Dancers dazzle celebrity judges at first Dance Westminster grand final


Jelani Edwards, a student at City of Westminster College has been crowned the winner of the first Dance Westminster competition after being awarded perfect 10s across the board for his performance.

Dance Westminster is an initiative designed to provide accessible dance to everyone, and to encourage more disabled people in the community to be active. Jelani gave a Bollywood and hip-hop inspired performance with a professional dancing partner from Step Change Studios.

Ten contestants took part in the hotly contested Dance Westminster finals with Jelani announced winner by celebrity judges Wayne Sleep OBE; actress and dancer Francesca Mills, and Paralympian Mel Nicholls. Shalim Ali who danced an exuberant hip-hop number was named runner-up, with third place going to Roche Dupuis who performed a Latin-inspired routine.

Open to people with disabilities aged 11 and over, Dance Westminster was launched by Westminster City Council with local inclusive dance company Step Change Studios, with venue partner Everyone Active, the operator of Westminster’s leisure centres. All finalists performed a routine with a professional dancing partner from Step Change Studios.

The pan-disability initiative saw people of all ages and abilities taking part in workshops and auditions to be part of the grand final which took place at the Greenhouse Centre in Marylebone. Step Change Studios has provided almost 100 hours of free dance to participants, who have been overwhelmingly positive. Finalist Alex Henderson, who has a visual impairment said: “Dance is amazing! It has given me so much: new friends, more confidence, belief in myself; a skill that I can use for the rest of my life, and most importantly a lot of fun. It is so important that these kinds of opportunities are available, so that everyone can experience the joy of dance, and get all the brilliant benefits it has to offer.”

Jess Hardie, another finalist who has downs syndrome said: “I thought Dance Westminster would be fun to do. The music and dance reminded me of my Caribbean roots. Dance is a universal language that everyone can speak and it makes me feel free. Dance is a good thing because it helps build confidence – when people are nervous and can’t speak, they can dance whatever mood they are in.”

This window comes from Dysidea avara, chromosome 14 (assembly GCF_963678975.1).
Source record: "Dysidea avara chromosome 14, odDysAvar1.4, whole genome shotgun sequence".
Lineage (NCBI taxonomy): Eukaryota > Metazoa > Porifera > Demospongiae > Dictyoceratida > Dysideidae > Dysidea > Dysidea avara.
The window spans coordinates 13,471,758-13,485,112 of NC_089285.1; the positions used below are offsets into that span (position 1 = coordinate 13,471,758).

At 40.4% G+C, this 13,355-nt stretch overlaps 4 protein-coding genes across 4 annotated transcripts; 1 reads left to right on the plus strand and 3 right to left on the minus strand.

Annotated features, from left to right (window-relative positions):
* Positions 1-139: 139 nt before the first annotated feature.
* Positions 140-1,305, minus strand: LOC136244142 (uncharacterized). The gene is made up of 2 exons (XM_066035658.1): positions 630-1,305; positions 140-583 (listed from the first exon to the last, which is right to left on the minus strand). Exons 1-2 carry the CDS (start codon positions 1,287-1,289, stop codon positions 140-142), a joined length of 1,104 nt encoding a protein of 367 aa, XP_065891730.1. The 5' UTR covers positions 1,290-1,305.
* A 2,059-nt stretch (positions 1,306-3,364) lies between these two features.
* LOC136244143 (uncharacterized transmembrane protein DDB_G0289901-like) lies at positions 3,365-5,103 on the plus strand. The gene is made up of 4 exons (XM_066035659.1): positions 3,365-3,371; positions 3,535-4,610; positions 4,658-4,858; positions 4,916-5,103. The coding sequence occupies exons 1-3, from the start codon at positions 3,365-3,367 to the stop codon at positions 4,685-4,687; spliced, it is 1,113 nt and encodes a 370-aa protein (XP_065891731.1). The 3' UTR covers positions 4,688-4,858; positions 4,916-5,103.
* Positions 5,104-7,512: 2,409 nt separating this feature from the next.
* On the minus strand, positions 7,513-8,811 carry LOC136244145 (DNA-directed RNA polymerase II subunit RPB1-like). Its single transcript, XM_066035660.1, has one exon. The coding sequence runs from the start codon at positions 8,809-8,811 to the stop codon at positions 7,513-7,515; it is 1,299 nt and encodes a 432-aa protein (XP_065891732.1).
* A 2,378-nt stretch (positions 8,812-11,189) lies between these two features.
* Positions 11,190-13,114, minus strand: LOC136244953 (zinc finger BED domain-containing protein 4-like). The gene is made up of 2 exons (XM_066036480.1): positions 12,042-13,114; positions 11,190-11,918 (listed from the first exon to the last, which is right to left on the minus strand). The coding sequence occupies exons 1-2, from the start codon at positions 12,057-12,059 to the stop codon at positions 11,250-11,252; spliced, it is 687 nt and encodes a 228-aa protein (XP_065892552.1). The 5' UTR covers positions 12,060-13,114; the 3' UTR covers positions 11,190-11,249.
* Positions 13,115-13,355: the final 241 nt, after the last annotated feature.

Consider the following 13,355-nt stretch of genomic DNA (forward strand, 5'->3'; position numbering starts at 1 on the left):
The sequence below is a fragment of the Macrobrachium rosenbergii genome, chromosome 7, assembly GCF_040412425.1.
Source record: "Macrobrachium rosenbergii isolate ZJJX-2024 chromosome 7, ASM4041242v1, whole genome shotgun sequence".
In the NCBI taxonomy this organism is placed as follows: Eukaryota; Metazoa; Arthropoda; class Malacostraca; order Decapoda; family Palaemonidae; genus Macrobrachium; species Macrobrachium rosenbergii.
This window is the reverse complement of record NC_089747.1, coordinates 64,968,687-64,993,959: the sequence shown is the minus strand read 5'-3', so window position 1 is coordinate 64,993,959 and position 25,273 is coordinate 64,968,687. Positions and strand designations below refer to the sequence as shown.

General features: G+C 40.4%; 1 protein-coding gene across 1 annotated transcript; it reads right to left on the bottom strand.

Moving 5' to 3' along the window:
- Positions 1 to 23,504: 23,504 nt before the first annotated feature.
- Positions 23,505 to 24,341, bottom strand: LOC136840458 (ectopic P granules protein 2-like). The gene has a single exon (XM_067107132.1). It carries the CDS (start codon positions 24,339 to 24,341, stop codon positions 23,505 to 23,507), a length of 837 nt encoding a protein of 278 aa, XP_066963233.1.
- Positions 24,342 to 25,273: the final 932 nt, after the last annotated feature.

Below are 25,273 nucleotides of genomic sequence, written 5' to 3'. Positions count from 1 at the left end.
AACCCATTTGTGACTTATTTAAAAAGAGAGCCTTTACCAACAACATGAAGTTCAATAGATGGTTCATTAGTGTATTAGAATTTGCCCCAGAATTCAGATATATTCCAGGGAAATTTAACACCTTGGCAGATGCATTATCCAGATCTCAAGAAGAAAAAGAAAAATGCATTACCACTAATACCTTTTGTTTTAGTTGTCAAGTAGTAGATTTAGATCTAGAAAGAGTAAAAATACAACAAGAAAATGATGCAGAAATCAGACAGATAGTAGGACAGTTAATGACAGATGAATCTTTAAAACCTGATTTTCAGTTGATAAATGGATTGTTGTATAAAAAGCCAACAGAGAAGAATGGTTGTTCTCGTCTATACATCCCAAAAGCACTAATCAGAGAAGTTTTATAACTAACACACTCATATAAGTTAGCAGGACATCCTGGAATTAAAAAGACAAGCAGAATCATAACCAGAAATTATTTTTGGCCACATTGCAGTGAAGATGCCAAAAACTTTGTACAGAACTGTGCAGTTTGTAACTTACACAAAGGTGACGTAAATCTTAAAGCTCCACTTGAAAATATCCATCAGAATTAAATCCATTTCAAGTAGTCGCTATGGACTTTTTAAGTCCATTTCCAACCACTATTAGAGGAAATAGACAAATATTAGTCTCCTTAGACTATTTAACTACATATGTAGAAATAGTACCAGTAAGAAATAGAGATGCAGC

Performances were judged by a combination of feedback from the judging panel and audience feedback on a range of criteria including personality, originality, music interpretation, and how well the finalists and professional dancers performed as a team.

Cllr Iain Bott, who attended the Dance Westminster grand finals said: “Dance Westminster is an inclusive dance competition that is very close to my own heart and the final was heart-warming exhibition of all the good things that dancing offers. The competition was about celebrating those with disabilities and creating a fun accessible event for all. We have been so impressed by the fantastic display of talent and teamwork on the dance floor, so congratulations to all of the amazing dancers who took part.”

Rashmi Becker, founder of Step Change Studios and recipient of the Westminster Active Award for Inclusion said: “I set up Step Change Studios to address the lack of opportunities for disabled people to dance. As guardian to my disabled brother, I know first-hand the positive impact physical activity has on quality of life. Dance is a fantastic way to connect, be creative and improve well-being as the Dance Westminster heats proved. We were really impressed by the energy and passion participants brought to the finals. There wasn’t a dry eye in the house as Dance Westminster showcased such diversity of dance and dancers.’